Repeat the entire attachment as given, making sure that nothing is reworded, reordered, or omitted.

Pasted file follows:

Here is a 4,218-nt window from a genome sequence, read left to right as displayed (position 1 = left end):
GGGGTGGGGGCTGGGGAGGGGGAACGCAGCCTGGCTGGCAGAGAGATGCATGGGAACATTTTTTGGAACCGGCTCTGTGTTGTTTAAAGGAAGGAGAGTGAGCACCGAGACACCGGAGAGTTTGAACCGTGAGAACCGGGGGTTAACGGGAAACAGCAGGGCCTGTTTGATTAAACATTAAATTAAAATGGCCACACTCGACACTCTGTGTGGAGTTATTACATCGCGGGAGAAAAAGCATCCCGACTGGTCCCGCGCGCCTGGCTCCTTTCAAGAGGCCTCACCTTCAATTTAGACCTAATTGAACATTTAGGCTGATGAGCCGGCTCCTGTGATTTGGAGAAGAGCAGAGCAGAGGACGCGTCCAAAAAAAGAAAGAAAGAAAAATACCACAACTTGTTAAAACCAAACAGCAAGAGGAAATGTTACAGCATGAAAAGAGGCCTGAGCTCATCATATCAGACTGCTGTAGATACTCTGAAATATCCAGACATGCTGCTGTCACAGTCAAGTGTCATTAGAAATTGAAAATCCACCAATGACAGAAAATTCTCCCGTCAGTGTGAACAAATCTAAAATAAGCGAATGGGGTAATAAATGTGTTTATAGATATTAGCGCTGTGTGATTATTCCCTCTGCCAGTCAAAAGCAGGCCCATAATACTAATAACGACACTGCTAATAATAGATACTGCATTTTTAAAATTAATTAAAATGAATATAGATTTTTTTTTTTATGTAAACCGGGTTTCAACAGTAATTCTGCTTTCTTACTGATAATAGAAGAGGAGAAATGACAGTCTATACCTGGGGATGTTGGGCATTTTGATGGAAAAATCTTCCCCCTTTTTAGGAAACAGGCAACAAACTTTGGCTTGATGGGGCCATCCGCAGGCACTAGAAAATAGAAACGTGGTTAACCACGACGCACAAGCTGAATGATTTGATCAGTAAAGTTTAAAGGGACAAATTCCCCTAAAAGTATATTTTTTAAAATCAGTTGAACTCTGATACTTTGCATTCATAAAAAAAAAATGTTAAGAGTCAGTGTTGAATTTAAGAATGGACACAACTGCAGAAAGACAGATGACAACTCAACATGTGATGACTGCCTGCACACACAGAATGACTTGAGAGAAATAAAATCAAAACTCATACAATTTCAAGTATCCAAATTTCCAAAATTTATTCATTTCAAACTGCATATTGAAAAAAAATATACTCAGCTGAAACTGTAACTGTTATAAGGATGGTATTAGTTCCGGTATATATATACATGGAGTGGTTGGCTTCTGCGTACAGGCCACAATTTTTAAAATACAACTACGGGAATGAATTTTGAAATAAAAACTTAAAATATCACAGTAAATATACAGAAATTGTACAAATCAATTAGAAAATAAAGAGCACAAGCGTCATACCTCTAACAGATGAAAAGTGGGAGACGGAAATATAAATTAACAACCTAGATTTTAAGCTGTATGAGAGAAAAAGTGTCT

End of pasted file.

Here is a 4,218-nt window from a genome sequence, read left to right as displayed (position 1 = left end):
GGGGTGGGGGCTGGGGAGGGGGAACGCAGCCTGGCTGGCAGAGAGATGCATGGGAACATTTTTTGGAACCGGCTCTGTGTTGTTTAAAGGAAGGAGAGTGAGCACCGAGACACCGGAGAGTTTGAACCGTGAGAACCGGGGGTTAACGGGAAACAGCAGGGCCTGTTTGATTAAACATTAAATTAAAATGGCCACACTCGACACTCTGTGTGGAGTTATTACATCGCGGGAGAAAAAGCATCCCGACTGGTCCCGCGCGCCTGGCTCCTTTCAAGAGGCCTCACCTTCAATTTAGACCTAATTGAACATTTAGGCTGATGAGCCGGCTCCTGTGATTTGGAGAAGAGCAGAGCAGAGGACGCGTCCAAAAAAAGAAAGAAAGAAAAATACCACAACTTGTTAAAACCAAACAGCAAGAGGAAATGTTACAGCATGAAAAGAGGCCTGAGCTCATCATATCAGACTGCTGTAGATACTCTGAAATATCCAGACATGCTGCTGTCACAGTCAAGTGTCATTAGAAATTGAAAATCCACCAATGACAGAAAATTCTCCCGTCAGTGTGAACAAATCTAAAATAAGCGAATGGGGTAATAAATGTGTTTATAGATATTAGCGCTGTGTGATTATTCCCTCTGCCAGTCAAAAGCAGGCCCATAATACTAATAACGACACTGCTAATAATAGATACTGCATTTTTAAAATTAATTAAAATGAATATAGATTTTTTTTTTTATGTAAACCGGGTTTCAACAGTAATTCTGCTTTCTTACTGATAATAGAAGAGGAGAAATGACAGTCTATACCTGGGGATGTTGGGCATTTTGATGGAAAAATCTTCCCCCTTTTTAGGAAACAGGCAACAAACTTTGGCTTGATGGGGCCATCCGCAGGCACTAGAAAATAGAAACGTGGTTAACCACGACGCACAAGCTGAATGATTTGATCAGTAAAGTTTAAAGGGACAAATTCCCCTAAAAGTATATTTTTTAAAATCAGTTGAACTCTGATACTTTGCATTCATAAAAAAAAAATGTTAAGAGTCAGTGTTGAATTTAAGAATGGACACAACTGCAGAAAGACAGATGACAACTCAACATGTGATGACTGCCTGCACACACAGAATGACTTGAGAGAAATAAAATCAAAACTCATACAATTTCAAGTATCCAAATTTCCAAAATTTATTCATTTCAAACTGCATATTGAAAAAAAATATACTCAGCTGAAACTGTAACTGTTATAAGGATGGTATTAGTTCCGGTATATATATACATGGAGTGGTTGGCTTCTGCGTACAGGCCACAATTTTTAAAATACAACTACGGGAATGAATTTTGAAATAAAAACTTAAAATATCACAGTAAATATACAGAAATTGTACAAATCAATTAGAAAATAAAGAGCACAAGCGTCATACCTCTAACAGATGAAAAGTGGGAGACGGAAATATAAATTAACAACCTAGATTTTAAGCTGTATGAGAGAAAAAGTGTCT